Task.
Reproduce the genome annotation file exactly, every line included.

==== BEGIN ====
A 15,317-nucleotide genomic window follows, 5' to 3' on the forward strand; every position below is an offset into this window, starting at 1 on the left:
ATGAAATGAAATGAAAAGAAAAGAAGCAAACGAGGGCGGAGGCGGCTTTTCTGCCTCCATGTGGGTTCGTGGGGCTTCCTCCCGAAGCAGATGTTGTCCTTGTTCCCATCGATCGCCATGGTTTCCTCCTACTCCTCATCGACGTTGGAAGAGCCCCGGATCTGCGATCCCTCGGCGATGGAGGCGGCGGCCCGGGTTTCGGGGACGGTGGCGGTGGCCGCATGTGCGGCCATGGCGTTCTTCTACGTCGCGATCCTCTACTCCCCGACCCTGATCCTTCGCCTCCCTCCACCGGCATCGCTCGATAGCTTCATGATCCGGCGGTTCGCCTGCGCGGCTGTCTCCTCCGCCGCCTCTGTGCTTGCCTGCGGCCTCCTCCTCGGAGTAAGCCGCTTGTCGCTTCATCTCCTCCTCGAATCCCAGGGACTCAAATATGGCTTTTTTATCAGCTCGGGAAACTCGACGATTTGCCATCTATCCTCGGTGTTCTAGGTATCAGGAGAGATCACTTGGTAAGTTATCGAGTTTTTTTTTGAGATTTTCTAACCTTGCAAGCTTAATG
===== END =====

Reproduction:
A 15,317-nucleotide genomic window follows, 5' to 3' on the forward strand; every position below is an offset into this window, starting at 1 on the left:
ATGAAATGAAATGAAAAGAAAAGAAGCAAACGAGGGCGGAGGCGGCTTTTCTGCCTCCATGTGGGTTCGTGGGGCTTCCTCCCGAAGCAGATGTTGTCCTTGTTCCCATCGATCGCCATGGTTTCCTCCTACTCCTCATCGACGTTGGAAGAGCCCCGGATCTGCGATCCCTCGGCGATGGAGGCGGCGGCCCGGGTTTCGGGGACGGTGGCGGTGGCCGCATGTGCGGCCATGGCGTTCTTCTACGTCGCGATCCTCTACTCCCCGACCCTGATCCTTCGCCTCCCTCCACCGGCATCGCTCGATAGCTTCATGATCCGGCGGTTCGCCTGCGCGGCTGTCTCCTCCGCCGCCTCTGTGCTTGCCTGCGGCCTCCTCCTCGGAGTAAGCCGCTTGTCGCTTCATCTCCTCCTCGAATCCCAGGGACTCAAATATGGCTTTTTTATCAGCTCGGGAAACTCGACGATTTGCCATCTATCCTCGGTGTTCTAGGTATCAGGAGAGATCACTTGGTAAGTTATCGAGTTTTTTTTTGAGATTTTCTAACCTTGCAAGCTTAATG